Friday, June 4, 2010

Back Porch Structural Masonry Completed

Validation. Only so much of a design's success can be determined at the drawing table. It's only when the design becomes material that we can gauge it's ultimate success. In this case, as I hope will be the trend with the Daulton project, we got it. This part of the project is already successful as a stand alone sculpture installation, a thing made possible in period construction because the material pallet is made up of only a handful of organic materials that are inherently pleasing to the eye at any point during the construction process.

The traditional, or period, approach to building has a raw truth about it that is unapologetic when it comes to distilling beauty. Combining the traditional and the conventional processes into a hybrid building process is a reasonable compromise to the current "snap together" design/build dilemma.

(Point of nomenclature : "traditional" is often used when "conventional" is intended.)

The Pierce/Lee House, linked from the home page of the Period Architecture website to "architecture" is a great example of pure traditional construction. The Elias Cottage also featured under "architecture" is an example of hybrid construction. This refers to the combination of historic process with modern building techniques in which case, 20% or so of the design is strategically allocated to a period format and the remaining portion of the design conventional built.

It should be of no surprise, that in period design, as with modern architecture, there is ground breaking potential. It's always important not to simply rehash what's already been done. A blues musician is not limited to covering classic blues standards, but may, and should, sing his own song if it's in him. Likewise, traditional types of architecture are often given a regard that requires unalterable, unnatural adherence, though it was through creative alteration that all architectural types came to exist to begin with. There may be an underlying suspicion in the collective (especially in the academic view of period architecture) that we are unable to expound; unable to do anything of creative significance because the era of modern manufacturing, in all it's efficiency, has made the artisan tradesman obsolete; and in so doing extinguished that brazen creativity we Americans pride ourselves as being descended. And now we scurry about snatching up the remnants of our honest ancestors in hopes of staking an identity claim on something meaningful and real. There is some validity to the panic and of course this is in no way limited to creative building — what car being built today will be held with the same affection as a 66 Ford Mustang in the year 2060.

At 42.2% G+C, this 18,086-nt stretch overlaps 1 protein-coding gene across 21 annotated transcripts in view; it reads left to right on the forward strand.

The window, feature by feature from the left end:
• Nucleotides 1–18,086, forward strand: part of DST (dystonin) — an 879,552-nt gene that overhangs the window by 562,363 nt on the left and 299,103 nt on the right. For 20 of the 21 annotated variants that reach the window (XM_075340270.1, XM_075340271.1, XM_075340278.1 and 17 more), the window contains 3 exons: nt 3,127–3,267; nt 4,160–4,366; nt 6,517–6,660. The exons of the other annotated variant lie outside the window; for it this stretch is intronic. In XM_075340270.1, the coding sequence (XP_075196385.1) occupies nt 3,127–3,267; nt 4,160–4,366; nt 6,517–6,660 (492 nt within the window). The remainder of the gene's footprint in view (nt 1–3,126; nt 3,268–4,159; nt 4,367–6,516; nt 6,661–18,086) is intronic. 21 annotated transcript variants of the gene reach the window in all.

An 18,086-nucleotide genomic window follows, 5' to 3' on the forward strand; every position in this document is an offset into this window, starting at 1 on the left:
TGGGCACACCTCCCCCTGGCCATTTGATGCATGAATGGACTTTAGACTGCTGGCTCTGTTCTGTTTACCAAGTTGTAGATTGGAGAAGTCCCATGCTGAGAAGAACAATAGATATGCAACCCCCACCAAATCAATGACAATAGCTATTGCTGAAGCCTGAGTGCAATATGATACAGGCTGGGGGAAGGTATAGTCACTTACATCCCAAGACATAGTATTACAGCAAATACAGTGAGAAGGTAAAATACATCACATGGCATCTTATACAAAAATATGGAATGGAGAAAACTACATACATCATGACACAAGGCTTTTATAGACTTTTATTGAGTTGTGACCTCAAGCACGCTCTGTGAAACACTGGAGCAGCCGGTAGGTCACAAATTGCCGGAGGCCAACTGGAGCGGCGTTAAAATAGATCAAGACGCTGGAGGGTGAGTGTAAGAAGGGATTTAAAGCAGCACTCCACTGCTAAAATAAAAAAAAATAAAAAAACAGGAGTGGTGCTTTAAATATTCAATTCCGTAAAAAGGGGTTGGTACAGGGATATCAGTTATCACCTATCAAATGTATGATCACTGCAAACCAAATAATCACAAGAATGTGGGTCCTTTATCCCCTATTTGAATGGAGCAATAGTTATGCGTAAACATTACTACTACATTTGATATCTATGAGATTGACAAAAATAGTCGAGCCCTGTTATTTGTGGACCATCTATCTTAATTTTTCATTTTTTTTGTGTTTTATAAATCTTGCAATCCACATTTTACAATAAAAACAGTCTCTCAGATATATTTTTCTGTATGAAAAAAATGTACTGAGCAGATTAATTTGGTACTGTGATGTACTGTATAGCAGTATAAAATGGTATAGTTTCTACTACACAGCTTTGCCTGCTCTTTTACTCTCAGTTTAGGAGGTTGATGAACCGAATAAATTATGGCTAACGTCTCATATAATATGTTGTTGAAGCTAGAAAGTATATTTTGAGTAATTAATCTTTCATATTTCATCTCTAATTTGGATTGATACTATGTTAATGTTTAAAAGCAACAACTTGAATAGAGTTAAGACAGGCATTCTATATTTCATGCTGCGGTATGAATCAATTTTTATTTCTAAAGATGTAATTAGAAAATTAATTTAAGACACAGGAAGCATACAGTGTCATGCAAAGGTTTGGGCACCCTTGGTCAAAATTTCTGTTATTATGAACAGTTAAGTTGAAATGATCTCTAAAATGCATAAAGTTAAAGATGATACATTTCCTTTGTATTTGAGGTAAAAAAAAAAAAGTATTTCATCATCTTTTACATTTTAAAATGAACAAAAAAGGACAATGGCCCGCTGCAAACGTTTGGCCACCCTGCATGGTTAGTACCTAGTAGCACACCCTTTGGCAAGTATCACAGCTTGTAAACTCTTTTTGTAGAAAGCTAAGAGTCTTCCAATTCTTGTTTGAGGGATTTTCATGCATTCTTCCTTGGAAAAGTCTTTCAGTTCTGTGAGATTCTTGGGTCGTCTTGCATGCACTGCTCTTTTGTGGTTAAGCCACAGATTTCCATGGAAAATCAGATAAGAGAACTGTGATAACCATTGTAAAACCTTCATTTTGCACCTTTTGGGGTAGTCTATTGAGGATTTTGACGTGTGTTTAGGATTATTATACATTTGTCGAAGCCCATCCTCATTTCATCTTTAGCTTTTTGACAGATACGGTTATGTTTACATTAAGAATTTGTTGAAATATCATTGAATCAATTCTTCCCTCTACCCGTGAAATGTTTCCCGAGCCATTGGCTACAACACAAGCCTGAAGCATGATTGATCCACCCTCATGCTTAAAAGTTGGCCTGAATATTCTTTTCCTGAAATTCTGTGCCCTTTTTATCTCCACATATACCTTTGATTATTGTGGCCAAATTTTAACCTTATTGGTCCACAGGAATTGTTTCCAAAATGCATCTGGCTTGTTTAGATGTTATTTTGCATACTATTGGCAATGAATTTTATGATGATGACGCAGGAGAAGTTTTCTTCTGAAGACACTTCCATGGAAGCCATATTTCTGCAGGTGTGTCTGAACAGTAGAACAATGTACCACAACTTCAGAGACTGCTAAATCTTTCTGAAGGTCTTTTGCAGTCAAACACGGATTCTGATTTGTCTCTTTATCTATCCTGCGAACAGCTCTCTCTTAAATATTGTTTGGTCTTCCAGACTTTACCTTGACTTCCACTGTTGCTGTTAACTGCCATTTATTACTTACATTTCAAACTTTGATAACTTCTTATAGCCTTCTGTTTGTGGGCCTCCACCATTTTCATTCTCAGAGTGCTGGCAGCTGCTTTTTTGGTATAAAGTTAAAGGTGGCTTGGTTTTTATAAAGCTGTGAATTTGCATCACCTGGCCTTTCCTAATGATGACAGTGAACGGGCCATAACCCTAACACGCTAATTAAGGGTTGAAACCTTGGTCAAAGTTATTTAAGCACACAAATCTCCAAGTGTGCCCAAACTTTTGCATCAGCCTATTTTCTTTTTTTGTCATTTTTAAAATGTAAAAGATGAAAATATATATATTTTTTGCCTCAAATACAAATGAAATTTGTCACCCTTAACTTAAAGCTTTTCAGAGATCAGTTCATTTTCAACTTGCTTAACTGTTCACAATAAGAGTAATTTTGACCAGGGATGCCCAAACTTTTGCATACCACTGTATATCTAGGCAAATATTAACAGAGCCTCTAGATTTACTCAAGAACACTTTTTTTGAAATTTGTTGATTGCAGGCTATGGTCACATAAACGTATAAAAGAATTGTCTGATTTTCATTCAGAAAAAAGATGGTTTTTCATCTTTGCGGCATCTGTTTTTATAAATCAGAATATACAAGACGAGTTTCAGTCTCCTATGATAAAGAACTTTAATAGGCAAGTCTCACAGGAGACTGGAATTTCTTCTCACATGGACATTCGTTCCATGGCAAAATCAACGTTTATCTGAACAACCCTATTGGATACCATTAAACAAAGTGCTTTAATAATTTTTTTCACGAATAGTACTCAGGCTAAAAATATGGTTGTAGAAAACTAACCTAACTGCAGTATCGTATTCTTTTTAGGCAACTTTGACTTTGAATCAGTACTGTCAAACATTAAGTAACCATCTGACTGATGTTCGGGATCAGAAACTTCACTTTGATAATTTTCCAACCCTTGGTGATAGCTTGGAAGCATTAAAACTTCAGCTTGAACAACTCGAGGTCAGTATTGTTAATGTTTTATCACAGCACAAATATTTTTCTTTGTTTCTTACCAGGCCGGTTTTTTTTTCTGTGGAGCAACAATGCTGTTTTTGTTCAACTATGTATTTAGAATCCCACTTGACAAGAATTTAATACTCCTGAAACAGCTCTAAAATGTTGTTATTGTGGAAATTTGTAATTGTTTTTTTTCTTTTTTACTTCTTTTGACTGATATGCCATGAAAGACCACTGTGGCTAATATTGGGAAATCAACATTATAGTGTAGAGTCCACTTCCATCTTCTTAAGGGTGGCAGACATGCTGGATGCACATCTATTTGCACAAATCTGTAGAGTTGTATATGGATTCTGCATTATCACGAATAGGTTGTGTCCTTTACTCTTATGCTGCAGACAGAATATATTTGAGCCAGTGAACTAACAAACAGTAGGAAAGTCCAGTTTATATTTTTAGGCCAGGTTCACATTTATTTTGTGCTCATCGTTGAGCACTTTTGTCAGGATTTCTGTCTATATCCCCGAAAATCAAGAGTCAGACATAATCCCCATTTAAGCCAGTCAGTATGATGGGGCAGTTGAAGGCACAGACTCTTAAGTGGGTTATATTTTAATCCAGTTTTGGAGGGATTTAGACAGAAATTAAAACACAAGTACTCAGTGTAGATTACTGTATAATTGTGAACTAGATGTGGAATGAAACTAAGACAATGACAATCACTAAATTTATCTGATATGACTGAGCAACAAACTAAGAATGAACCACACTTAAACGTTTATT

All this to say, a penchant for period architecture should in no way be based on an unbalanced appreciation for another time. Many modern architects view period design with a bricker-brack sort of kitchy, collectibles mentality and there is good fodder for this. But it's not so much a particular period I'm drawn too, as a few rudimentary materials that happen to be historically ubiquitous; materials I find difficult to improve upon without a price.

What we build should be immediately relevant, period or not. While celebrating history, traditional building should also embrace posterity and prioritize legacy. The Daulton design does this. As pictured above, the progress feels like the restoration of a ruin, while affecting modern characteristics that make it relevant to our time.

In period construction, the window of interpretation at the scaffold plays a big part in the building process and can make or break the intentions of a designer. Conventional building on the other hand dismisses the tradesman's interpretation. There is incredible economic advantage to this: tradesmen may be less skilled, materials are streamlined to points of specific application, and you can always count on the same result. In either case, and without sniping, you get what you pay for.